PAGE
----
It looks like the metabolism of fat by camels is simply food. <link>. I think the main adaptation camels have is allowing their body temp to increase into the forties. Can you comment on the prevelence of cysteine codons in the camel genome?
bs0u0155, Aug 30 2014

       How about reengineering us for hibernation?   

       Adding antifreeze to blood & cells (courtesy of certain toads beetles & other organisms) so we can just freeze ourselves on long trips (cryogenics as is faces so many problems with our current setup, so engineer it from the other direction, us).   

       A little limb regeneration a la newt would be nice.   

       And then of course there's those pesky telomeres, can't anyone do anything about those, I'd really like to live for ever you know, at least once before I die.
Skewed, Aug 30 2014

       // reengineering us for hibernation //   

       Numerous mammals, including bears, have the ability to hibernate. No antifreeze needed, just a massive decrease in metabolic rate. Research into the mechanisms is proceeding.
8th of 7, Aug 30 2014

       You still metabolise & burn calories though, so only good for short journeys (within same solar system perhaps).   

       But might be nice in conjunction with the antifreeze, go to sleep, slip into hibernation, gently freeze as the auto thermostat linked to bio sensors lowers the temperature once you have, reverse process other end.   

       My vision for the long haul sub-light speed flights.
Skewed, Aug 30 2014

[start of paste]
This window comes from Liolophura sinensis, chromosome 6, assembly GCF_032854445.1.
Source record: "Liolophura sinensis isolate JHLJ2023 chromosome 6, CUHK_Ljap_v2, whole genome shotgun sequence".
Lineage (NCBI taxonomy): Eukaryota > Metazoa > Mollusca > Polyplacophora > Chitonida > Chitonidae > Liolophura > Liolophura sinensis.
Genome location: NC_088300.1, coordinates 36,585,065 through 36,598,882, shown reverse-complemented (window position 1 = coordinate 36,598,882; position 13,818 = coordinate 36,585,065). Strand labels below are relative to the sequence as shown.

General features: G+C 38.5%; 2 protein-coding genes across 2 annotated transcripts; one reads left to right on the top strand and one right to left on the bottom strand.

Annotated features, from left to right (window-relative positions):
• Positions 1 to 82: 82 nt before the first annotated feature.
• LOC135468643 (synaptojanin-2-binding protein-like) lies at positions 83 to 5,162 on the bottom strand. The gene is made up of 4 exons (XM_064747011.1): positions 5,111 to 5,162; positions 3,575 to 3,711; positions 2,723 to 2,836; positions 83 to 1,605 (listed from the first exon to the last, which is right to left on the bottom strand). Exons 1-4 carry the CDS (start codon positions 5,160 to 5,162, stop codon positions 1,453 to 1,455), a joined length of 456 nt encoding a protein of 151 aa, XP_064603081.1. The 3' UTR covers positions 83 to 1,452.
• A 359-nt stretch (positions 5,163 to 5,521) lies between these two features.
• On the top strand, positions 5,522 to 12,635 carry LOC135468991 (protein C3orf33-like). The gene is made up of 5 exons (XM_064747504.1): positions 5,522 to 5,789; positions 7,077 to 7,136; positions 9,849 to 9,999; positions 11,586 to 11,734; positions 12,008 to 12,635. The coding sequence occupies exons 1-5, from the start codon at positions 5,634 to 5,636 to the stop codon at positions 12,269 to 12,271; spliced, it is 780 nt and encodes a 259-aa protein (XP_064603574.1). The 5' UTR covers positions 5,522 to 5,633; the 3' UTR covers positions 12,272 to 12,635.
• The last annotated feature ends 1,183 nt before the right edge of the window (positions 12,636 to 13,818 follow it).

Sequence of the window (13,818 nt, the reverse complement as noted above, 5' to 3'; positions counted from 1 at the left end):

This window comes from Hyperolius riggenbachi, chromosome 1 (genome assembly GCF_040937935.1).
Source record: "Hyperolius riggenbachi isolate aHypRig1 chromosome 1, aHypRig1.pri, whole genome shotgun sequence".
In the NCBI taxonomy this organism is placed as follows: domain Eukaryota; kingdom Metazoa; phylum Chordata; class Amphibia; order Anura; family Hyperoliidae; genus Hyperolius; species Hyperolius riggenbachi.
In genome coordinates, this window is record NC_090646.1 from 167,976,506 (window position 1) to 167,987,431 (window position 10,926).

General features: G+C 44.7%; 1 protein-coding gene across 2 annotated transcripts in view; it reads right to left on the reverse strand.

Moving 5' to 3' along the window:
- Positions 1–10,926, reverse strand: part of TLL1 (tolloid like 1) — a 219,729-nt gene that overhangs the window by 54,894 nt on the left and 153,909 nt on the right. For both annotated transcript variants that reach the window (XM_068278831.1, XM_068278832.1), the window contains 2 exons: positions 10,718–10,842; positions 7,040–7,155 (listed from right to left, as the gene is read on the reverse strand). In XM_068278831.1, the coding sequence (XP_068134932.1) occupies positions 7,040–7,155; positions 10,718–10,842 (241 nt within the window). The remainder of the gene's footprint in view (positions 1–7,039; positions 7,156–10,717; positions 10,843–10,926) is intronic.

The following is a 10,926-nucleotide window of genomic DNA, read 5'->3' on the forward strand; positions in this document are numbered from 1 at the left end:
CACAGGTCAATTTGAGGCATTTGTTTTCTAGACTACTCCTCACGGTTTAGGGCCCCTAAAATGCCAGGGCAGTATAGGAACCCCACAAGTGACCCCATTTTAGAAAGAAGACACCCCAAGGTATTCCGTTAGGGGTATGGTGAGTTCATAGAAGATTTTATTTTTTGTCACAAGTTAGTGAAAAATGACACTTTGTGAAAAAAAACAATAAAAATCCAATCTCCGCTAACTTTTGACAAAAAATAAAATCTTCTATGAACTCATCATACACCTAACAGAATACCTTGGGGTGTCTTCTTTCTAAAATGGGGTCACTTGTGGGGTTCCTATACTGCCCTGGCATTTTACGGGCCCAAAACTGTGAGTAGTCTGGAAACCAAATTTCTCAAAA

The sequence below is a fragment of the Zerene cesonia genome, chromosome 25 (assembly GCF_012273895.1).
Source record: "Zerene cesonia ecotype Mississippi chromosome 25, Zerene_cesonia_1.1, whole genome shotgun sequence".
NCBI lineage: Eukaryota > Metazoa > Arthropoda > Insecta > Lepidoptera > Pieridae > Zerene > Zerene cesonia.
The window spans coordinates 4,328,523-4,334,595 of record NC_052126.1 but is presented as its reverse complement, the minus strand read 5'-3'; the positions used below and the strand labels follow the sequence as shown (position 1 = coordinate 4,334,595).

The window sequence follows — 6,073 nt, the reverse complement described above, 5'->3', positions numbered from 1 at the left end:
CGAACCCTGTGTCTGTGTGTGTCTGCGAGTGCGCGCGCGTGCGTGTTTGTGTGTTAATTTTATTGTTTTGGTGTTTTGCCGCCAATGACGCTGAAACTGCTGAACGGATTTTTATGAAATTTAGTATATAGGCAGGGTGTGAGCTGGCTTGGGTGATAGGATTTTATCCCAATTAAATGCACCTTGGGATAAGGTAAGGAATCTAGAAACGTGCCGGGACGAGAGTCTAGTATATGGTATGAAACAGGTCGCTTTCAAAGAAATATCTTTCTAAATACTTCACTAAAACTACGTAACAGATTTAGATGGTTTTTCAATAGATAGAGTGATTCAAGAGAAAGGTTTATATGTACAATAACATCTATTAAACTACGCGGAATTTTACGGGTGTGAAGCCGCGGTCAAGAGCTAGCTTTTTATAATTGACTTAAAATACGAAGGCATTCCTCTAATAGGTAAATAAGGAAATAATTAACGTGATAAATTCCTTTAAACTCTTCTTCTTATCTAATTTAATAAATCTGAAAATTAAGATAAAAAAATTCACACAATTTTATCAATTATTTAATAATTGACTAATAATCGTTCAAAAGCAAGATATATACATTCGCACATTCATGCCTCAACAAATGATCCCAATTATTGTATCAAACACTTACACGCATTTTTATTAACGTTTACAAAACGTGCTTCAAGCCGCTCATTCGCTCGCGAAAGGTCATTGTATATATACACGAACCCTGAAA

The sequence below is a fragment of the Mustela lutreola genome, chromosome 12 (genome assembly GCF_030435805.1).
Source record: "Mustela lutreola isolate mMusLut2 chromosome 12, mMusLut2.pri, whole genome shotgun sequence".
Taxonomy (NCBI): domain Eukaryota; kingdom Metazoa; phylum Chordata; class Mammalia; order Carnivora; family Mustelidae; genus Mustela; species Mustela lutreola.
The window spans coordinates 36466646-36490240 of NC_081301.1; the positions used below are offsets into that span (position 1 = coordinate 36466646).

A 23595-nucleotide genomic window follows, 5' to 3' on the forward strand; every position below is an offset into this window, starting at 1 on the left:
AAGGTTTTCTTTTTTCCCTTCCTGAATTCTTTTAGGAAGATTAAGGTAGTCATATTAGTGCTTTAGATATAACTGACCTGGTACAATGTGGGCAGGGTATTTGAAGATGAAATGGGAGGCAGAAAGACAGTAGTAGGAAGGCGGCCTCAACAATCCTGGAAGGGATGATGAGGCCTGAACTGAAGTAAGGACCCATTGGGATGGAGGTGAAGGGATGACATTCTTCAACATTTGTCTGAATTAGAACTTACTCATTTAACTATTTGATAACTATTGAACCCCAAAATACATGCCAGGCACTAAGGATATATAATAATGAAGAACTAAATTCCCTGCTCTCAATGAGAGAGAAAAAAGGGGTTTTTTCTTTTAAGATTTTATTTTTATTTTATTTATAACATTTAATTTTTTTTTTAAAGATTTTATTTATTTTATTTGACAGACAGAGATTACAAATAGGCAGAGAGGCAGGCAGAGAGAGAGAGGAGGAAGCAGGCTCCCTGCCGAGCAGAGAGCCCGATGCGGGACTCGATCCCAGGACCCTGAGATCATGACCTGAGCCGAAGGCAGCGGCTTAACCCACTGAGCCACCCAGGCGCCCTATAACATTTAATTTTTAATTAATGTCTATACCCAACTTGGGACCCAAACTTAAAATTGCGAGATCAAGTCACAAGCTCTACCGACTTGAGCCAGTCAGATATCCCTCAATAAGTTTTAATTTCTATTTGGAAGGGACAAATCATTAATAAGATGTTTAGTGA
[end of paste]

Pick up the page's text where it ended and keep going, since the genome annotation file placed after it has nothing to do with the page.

//In theory// //already possible// //did a bit of research on this last time//   

       Fairy dust & the magically re-growing finger?   

       Keeping the end of the re-growing limb / digit as an open wound for months (let alone years) & dusting ground placenta (or whatever the hell it was) on it daily seems like a bit of a grind.   

       Literally in some senses, as you have to stop a scab forming & shave a bit off the end if it begins to heal over (ouchy).   

       Was really hoping for something a little more low maintenance, & less painful ;)
Skewed, Aug 30 2014

       //idea is all about what ? Survivalism ?//   

       Reaching the stars old chap, reaching the stars.   

       Survivalism seems to be a footnote on the offchance we can't, did I get that right [b]?
Skewed, Aug 30 2014

       :) not sure it's been identified yet, could be a little hard to do if not ;)
Skewed, Aug 31 2014

       //just a massive decrease in metabolic rate   

       As seen in humans on Sunday afternoons.   

       //Boom! we're scurvy proof.   

       As one of those limeys....   

       How about an upgrade to increase cognitive rates in the run up to elections? That would be of greater help to mankind.
not_morrison_rm, Aug 31 2014

       Smarter would be nice, but there's other things I'd like first.   

       A dolphins marginally decoupled hemisphere's would be tops (after immortality regeneration & eternal youth of course), so I can sleep one side at a time.
Skewed, Aug 31 2014

       Here's another, how about a symbiotic bonding with a subcutaneous algae, just below the skin (where it still gets enough sunlight), turn us all into lichens.   

       Should make deep space easier, won't need as much food (so less fuel), & help with world food shortages (latest famine is always somewhere sunny / it works best somewhere sunny).
Skewed, Aug 31 2014

       //Can you comment on the prevelence of cysteine codons in the camel genome?//   

       Certainly: my, but there are cysteine codons in the camel genome. (Actually, if I had to guess, I would say they were no more abundant than in other mammals; 40°C isn't hot enough to require extra cysteines to stabilise proteins, I think).
MaxwellBuchanan, Aug 31 2014

       //turn us all into lichens.//